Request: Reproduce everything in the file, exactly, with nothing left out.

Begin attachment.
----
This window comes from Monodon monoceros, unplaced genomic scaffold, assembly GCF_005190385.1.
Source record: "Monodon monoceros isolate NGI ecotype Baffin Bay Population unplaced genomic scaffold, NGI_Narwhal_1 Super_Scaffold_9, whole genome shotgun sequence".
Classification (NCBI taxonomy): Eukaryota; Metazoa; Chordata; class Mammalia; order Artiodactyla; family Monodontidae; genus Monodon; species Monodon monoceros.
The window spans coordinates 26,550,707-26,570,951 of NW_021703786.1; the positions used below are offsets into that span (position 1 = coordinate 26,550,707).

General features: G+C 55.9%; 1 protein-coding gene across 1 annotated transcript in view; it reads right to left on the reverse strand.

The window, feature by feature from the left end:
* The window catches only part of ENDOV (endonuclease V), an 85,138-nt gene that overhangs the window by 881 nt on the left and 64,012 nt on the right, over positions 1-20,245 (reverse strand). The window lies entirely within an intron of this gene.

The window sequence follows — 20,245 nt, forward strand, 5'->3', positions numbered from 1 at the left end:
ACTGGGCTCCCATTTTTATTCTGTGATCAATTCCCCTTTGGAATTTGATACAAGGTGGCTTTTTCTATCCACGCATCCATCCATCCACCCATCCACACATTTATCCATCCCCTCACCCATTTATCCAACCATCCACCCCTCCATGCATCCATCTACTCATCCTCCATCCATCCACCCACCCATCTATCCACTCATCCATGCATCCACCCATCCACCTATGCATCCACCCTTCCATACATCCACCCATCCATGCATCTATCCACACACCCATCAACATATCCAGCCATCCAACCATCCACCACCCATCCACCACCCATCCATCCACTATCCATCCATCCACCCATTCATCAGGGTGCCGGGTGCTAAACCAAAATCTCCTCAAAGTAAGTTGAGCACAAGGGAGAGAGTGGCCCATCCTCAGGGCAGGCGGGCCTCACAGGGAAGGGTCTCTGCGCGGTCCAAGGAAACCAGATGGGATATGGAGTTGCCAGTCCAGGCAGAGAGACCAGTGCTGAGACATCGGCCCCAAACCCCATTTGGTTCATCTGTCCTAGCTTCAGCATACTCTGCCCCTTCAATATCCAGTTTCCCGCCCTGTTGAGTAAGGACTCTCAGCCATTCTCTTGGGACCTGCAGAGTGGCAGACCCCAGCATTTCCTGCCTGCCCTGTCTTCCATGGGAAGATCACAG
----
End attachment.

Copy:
This window comes from Monodon monoceros, unplaced genomic scaffold, assembly GCF_005190385.1.
Source record: "Monodon monoceros isolate NGI ecotype Baffin Bay Population unplaced genomic scaffold, NGI_Narwhal_1 Super_Scaffold_9, whole genome shotgun sequence".
Classification (NCBI taxonomy): Eukaryota; Metazoa; Chordata; class Mammalia; order Artiodactyla; family Monodontidae; genus Monodon; species Monodon monoceros.
The window spans coordinates 26,550,707-26,570,951 of NW_021703786.1; the positions used below are offsets into that span (position 1 = coordinate 26,550,707).

General features: G+C 55.9%; 1 protein-coding gene across 1 annotated transcript in view; it reads right to left on the reverse strand.

The window, feature by feature from the left end:
* The window catches only part of ENDOV (endonuclease V), an 85,138-nt gene that overhangs the window by 881 nt on the left and 64,012 nt on the right, over positions 1-20,245 (reverse strand). The window lies entirely within an intron of this gene.

The window sequence follows — 20,245 nt, forward strand, 5'->3', positions numbered from 1 at the left end:
ACTGGGCTCCCATTTTTATTCTGTGATCAATTCCCCTTTGGAATTTGATACAAGGTGGCTTTTTCTATCCACGCATCCATCCATCCACCCATCCACACATTTATCCATCCCCTCACCCATTTATCCAACCATCCACCCCTCCATGCATCCATCTACTCATCCTCCATCCATCCACCCACCCATCTATCCACTCATCCATGCATCCACCCATCCACCTATGCATCCACCCTTCCATACATCCACCCATCCATGCATCTATCCACACACCCATCAACATATCCAGCCATCCAACCATCCACCACCCATCCACCACCCATCCATCCACTATCCATCCATCCACCCATTCATCAGGGTGCCGGGTGCTAAACCAAAATCTCCTCAAAGTAAGTTGAGCACAAGGGAGAGAGTGGCCCATCCTCAGGGCAGGCGGGCCTCACAGGGAAGGGTCTCTGCGCGGTCCAAGGAAACCAGATGGGATATGGAGTTGCCAGTCCAGGCAGAGAGACCAGTGCTGAGACATCGGCCCCAAACCCCATTTGGTTCATCTGTCCTAGCTTCAGCATACTCTGCCCCTTCAATATCCAGTTTCCCGCCCTGTTGAGTAAGGACTCTCAGCCATTCTCTTGGGACCTGCAGAGTGGCAGACCCCAGCATTTCCTGCCTGCCCTGTCTTCCATGGGAAGATCACAG